1. Less complicated, not more.

Losing fat or building muscle, the fix for slow or stalled progress is rarely making things more complicated.

Most of the time the solution is to do fewer things MUCH better or much harder.

2. Bodypart specialization

Body part specialization phases where volume/frequency are increased for brief periods are far more effective when equal attention is paid to the programming leading up to AND following the specialization phase.

So for optimal performance and recovery rather than have a “chest month” and then “arms month” go with “push month” sandwiched between lower volume/intensity phases for the chest, shoulders, and triceps.

3. Calories for Training vs. Non-Training vs. ______ Days

A popular diet structure is to have one set of macros/calories for training days and another for off days.

This certainly “works” — if it works for you.

However, you aren’t limited to just your training schedule. You can also adjust calories to match longer work days (great for shift workers) or your lifestyle (more calories on weekends).

Just balance numbers for the week. You own this.

4. Round it off. It’s just an estimate.

For most foods (excluding hyper-processed stuff that could survive space travel) the calorie/macro counts provided are rough averages.

So your mixed lunch likely doesn’t have exactly 53g of carbs. Just note 50 (or 55) and move on. No stress.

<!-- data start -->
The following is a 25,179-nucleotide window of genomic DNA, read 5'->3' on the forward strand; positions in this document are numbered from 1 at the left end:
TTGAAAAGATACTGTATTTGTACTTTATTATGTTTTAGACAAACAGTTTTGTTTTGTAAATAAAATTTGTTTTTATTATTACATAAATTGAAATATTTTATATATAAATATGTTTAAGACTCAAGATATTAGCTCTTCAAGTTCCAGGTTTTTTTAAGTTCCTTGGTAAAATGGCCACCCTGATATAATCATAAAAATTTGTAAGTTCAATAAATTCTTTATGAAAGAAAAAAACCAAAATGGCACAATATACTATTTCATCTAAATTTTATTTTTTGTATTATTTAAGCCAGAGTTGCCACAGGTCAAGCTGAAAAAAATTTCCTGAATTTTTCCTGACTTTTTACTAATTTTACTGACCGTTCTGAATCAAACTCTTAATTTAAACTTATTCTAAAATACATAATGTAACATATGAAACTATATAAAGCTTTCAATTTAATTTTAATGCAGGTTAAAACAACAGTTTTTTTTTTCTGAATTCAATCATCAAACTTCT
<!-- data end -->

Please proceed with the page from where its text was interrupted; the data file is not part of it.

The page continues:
5. Stupidity, masculinity and fitness.

People who read my stuff might know I find the “training is war!” thing stupid, immature, and especially offensive to those who serve/served in war zones and have seen the horrific cost of war first-hand.

In the spirit of “condescending low-brow shit that makes me question why I’m in this industry” are the tired associations between being in shape and manhood/manliness.

I’m not even addressing the obvious gender-bias but rather the tired pitch that the key to becoming an exceptional, fully actualized “man” is first getting in great shape or lean or jacked as hell. Whatever.

Part of what gives this lame pitch staying power is that it’s based on sensible life observations. The key principles of building a better body would be found on most anyone’s manhood checklist:

– discipline
– structure
– delay gratification
– planning
– perseverance
– problem solving
– long term thinking

However things fall apart when the fit dudes suggest that BECAUSE they’ve been able to apply these principles to develop their bodies they’re also well-developed men.

That’s just not the case.

While I know plenty of in-shape guys that are also solid and well rounded, there are some that are selfish, narrow-minded, have anger issues, or are dead-beat dads.

Think about it: who’s more of a man? A somewhat out of shape guy in his 40’s who has little time to exercise because he’s a single dad working two jobs?

Or a jacked, single, childless man in his 40’s who spends the majority of his time working on or thinking about his body (and making money off it?)

The key principles of building your body represent the FOUNDATION of being a better man. Without this foundation you won’t have the strength of character to become all you can be.

However, a foundation on its own is nothing. It’s an empty shell — it’s certainly not a home.

At best it’s something very solid to build on. That’s it.

Once that foundation has been laid the real building can begin.